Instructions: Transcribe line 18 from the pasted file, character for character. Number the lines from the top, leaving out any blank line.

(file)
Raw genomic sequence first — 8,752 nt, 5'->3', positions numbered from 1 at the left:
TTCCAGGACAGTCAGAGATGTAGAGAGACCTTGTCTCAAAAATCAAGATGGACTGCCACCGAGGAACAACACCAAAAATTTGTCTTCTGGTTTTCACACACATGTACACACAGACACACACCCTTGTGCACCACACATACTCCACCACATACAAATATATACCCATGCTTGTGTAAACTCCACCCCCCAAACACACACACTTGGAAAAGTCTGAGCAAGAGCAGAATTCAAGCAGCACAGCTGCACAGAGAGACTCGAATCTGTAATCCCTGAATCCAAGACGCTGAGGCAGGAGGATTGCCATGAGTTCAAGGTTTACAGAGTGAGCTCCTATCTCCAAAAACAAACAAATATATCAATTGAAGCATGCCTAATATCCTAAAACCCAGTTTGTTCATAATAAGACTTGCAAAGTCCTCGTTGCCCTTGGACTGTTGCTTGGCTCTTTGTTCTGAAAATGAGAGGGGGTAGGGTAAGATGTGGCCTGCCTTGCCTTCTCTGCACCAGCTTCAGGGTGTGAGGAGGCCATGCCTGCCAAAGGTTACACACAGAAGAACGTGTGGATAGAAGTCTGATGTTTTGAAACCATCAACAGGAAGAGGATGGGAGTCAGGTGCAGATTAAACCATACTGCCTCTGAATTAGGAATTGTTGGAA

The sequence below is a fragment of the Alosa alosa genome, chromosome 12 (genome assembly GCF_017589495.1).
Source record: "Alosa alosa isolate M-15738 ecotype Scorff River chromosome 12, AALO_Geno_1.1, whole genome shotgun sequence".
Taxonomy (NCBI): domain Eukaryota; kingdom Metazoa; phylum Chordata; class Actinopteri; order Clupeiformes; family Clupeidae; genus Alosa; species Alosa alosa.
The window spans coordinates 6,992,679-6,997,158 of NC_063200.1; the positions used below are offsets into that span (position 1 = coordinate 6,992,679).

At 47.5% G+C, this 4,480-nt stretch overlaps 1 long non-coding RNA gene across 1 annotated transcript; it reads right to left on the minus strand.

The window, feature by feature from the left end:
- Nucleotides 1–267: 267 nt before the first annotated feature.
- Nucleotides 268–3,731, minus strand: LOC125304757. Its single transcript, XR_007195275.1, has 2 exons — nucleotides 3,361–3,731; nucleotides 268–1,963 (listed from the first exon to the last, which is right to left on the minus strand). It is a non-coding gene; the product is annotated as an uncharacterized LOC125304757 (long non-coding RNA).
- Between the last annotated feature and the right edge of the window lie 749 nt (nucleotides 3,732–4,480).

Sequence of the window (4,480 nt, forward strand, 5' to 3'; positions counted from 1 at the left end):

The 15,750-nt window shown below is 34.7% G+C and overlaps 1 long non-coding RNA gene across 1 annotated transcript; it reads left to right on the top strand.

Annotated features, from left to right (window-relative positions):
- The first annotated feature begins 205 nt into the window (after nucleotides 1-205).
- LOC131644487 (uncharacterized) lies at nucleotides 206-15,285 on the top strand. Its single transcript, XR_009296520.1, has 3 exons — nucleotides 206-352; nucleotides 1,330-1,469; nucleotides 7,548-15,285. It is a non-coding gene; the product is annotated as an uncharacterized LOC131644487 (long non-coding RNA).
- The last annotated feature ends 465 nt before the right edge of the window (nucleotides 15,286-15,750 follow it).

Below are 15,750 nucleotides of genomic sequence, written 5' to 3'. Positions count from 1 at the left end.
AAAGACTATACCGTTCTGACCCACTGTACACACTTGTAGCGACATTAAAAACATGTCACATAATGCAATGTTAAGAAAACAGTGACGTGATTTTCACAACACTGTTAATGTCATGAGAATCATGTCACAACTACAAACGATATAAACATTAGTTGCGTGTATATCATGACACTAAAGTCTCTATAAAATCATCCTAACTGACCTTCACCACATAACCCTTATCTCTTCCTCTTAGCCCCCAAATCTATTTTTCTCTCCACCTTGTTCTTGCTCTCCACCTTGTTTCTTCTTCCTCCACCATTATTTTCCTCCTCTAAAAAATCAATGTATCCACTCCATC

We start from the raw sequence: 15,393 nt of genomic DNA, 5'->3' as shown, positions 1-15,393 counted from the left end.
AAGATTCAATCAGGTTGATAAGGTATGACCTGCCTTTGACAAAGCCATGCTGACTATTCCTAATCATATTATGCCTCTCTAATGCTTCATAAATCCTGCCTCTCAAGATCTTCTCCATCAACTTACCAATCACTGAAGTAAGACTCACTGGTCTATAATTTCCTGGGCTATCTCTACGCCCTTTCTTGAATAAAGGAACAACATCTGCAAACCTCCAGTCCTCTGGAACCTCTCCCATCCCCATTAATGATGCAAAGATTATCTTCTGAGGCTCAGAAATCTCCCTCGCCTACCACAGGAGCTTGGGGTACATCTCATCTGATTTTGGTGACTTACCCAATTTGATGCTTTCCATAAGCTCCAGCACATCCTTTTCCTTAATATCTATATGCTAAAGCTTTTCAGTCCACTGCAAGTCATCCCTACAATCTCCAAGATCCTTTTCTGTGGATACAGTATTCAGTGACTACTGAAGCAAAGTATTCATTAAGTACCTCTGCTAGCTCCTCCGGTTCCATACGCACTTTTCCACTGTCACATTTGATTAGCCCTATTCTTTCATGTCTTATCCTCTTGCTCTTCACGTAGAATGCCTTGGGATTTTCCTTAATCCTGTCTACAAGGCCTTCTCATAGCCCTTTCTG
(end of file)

Below are 15,750 nucleotides of genomic sequence, written 5' to 3'. Positions count from 1 at the left end.